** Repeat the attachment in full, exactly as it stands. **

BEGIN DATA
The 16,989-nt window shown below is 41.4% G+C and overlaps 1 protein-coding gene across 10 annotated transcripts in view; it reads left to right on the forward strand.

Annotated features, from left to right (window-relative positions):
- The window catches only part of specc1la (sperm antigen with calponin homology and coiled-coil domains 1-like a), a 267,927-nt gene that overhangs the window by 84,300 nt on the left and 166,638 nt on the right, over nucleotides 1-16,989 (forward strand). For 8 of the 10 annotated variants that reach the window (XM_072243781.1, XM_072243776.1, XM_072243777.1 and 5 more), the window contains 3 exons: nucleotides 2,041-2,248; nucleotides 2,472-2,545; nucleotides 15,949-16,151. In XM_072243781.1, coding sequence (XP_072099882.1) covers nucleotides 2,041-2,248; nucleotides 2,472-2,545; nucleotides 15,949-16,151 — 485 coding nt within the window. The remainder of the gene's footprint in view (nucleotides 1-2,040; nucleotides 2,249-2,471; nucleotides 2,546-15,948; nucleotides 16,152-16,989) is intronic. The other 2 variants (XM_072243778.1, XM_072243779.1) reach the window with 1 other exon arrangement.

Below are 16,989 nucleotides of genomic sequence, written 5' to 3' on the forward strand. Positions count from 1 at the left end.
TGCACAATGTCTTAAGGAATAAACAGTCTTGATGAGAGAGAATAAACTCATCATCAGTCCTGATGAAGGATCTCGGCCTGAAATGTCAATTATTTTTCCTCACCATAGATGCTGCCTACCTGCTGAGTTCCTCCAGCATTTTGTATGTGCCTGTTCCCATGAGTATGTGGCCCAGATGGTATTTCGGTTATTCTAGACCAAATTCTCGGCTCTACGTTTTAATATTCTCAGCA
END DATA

The 16,989-nt window shown below is 41.4% G+C and overlaps 1 protein-coding gene across 10 annotated transcripts in view; it reads left to right on the forward strand.

Annotated features, from left to right (window-relative positions):
- The window catches only part of specc1la (sperm antigen with calponin homology and coiled-coil domains 1-like a), a 267,927-nt gene that overhangs the window by 84,300 nt on the left and 166,638 nt on the right, over nucleotides 1-16,989 (forward strand). For 8 of the 10 annotated variants that reach the window (XM_072243781.1, XM_072243776.1, XM_072243777.1 and 5 more), the window contains 3 exons: nucleotides 2,041-2,248; nucleotides 2,472-2,545; nucleotides 15,949-16,151. In XM_072243781.1, coding sequence (XP_072099882.1) covers nucleotides 2,041-2,248; nucleotides 2,472-2,545; nucleotides 15,949-16,151 — 485 coding nt within the window. The remainder of the gene's footprint in view (nucleotides 1-2,040; nucleotides 2,249-2,471; nucleotides 2,546-15,948; nucleotides 16,152-16,989) is intronic. The other 2 variants (XM_072243778.1, XM_072243779.1) reach the window with 1 other exon arrangement.

Below are 16,989 nucleotides of genomic sequence, written 5' to 3' on the forward strand. Positions count from 1 at the left end.
TGCACAATGTCTTAAGGAATAAACAGTCTTGATGAGAGAGAATAAACTCATCATCAGTCCTGATGAAGGATCTCGGCCTGAAATGTCAATTATTTTTCCTCACCATAGATGCTGCCTACCTGCTGAGTTCCTCCAGCATTTTGTATGTGCCTGTTCCCATGAGTATGTGGCCCAGATGGTATTTCGGTTATTCTAGACCAAATTCTCGGCTCTACGTTTTAATATTCTCAGCA